Posts Tagged ‘Employee benefits’

ACOs Double in Size

Tuesday, July 17th, 2012

While the fate of Obama Care hung in the balance, the ACO became the voluntary dance that nobody wanted to show up to too early. Defined by the Centers for Medicare and Medicaid Services (CMS) as “an organization of health care providers that agrees to be accountable for the quality, cost, and overall care of Medicare beneficiaries who are enrolled in the traditional fee-for-service program who are assigned to it,” ACOs (Accountable Care Organizations) were promoted as a bigger, better model that allowed providers to get paid in a number of ways (capitation, fee-for-service, shared savings) in return for managing health at the population level across a broader swathe of the healthcare spectrum. But ACOs were tough, requiring greater accountability with providers having to report on 33 different performance measures to ensure they’re not skimping on care.  And then there was the little issue of whether reform would be repealed and make it all null and void. Well, a mere week and a half after John Roberts cast the tiebreaker to make the individual mandate — and essentially, Obama Care — a reality, the ACO program has doubled in size.  Eighty-nine participants joined 27 existing ACOs in the program. “The Medicare ACO program opened for business in January, and already, more than 2.4 million beneficiaries are receiving care from providers participating in these important initiatives,” acting CMS Administrator Marilyn Tavenner said in a statement.

According to the CMS, the selected ACO programs operate in a range of areas nationwide and nearly half are physician-led organizations that serve fewer than 10,000 beneficiaries, which indicates smaller organizations are interested in participating. Four hundred more organizations have already submitted a notice of intent to apply next month, according to the CMS. The application period is Aug. 1-Sept. 6, 2012 for organizations that want to participate in the Medicare shared-savings program starting in January 2013.

Now that reform has the imprimatur of the Supreme Court judges, the next court that the Administration will have to focus its efforts on is the court of provider and public opinion. According to a survey of 24,000 U.S. physicians by Medscape, WebMD’s flagship site for medical professionals, only about 3% of physicians participate with ACOs ; only another 5% say that they plan to become involved in the coming year.  52% percent of physicians believe that ACOs will cause a decline in income, while 12% say they will have little or no effect.  Overcoming that natural resistance to change may be the toughest part of putting the ACO in place.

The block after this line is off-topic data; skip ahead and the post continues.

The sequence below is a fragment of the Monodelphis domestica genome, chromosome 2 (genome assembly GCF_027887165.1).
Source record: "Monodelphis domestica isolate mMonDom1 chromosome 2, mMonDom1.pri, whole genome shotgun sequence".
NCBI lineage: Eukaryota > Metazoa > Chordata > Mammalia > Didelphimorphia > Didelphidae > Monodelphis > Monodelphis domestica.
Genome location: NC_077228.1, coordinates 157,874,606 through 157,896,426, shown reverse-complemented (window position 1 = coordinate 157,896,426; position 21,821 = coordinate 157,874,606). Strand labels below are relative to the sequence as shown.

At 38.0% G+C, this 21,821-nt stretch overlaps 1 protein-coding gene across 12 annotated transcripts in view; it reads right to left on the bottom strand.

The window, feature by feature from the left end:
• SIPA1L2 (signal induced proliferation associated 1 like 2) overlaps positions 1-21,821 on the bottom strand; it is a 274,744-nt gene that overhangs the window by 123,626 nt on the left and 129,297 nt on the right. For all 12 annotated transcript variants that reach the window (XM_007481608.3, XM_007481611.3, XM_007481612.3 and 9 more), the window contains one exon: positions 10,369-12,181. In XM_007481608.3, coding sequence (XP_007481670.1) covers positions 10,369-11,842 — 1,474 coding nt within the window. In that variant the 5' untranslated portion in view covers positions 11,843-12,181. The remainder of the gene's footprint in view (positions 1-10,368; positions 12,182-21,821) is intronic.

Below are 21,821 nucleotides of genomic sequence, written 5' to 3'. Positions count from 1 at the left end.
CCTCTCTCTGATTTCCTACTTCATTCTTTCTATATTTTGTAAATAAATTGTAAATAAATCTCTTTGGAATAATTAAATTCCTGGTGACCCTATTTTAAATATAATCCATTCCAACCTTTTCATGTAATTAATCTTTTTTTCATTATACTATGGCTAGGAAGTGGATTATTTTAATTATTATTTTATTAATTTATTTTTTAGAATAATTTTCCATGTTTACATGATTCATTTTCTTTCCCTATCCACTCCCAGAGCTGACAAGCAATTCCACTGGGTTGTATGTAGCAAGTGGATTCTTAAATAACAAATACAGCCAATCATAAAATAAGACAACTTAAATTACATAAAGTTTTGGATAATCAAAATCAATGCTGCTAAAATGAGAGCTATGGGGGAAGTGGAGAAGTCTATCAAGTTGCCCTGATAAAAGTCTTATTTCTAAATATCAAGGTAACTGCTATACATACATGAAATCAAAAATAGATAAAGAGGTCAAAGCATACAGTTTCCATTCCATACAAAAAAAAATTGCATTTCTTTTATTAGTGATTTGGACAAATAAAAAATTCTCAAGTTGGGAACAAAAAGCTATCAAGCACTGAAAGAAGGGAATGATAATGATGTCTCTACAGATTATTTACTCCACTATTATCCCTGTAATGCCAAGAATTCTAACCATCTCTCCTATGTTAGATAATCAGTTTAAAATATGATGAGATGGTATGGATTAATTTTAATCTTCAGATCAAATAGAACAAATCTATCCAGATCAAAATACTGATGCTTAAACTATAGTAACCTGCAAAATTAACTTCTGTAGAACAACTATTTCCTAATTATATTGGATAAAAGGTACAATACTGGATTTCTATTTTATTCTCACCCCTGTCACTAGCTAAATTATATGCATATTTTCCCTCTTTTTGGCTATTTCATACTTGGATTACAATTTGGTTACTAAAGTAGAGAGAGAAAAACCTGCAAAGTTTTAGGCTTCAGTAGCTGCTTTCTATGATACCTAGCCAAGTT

Dying for Coverage

Tuesday, July 10th, 2012

More than 26,000 working-age adults die prematurely in the United States every year because they lack health insurance, according to a study published by Families USA.  The consumer advocacy group study, estimates that a record high of 26,100 people aged 25 to 64 died for lack of health coverage in 2010, up from 20,350 in 2005 and 18,000 in 2000.  That adds up to a rate of approximately 72 deaths per day, or three per hour.

The non-profit group based its report on data from the U.S. Census Bureau, the Centers for Disease Control and Prevention (CDC), and a 2002 Institute of Medicine (IOM) study that showed that Americans who lack insurance face a 25 percent higher risk of death than those with coverage.  The findings are in line with a study by the Urban Institute think tank that estimated 22,000 deaths nationwide in 2006.

“Lives are truly on the line,” said Ron Pollack, Executive Director of Families USA, who supports the Patient Protection and Affordable Care Act (ACA).  “If the Affordable Care Act moves forward and we expand coverage for tens of millions of people, the number of avoidable deaths due to being uninsured will decrease significantly.”  Pollack is not the only healthcare advocate to predict that the number of uninsured will continue to rise without reform as healthcare costs accelerate, employers cut benefits, and the social safety net unravels because of fiscal pressures.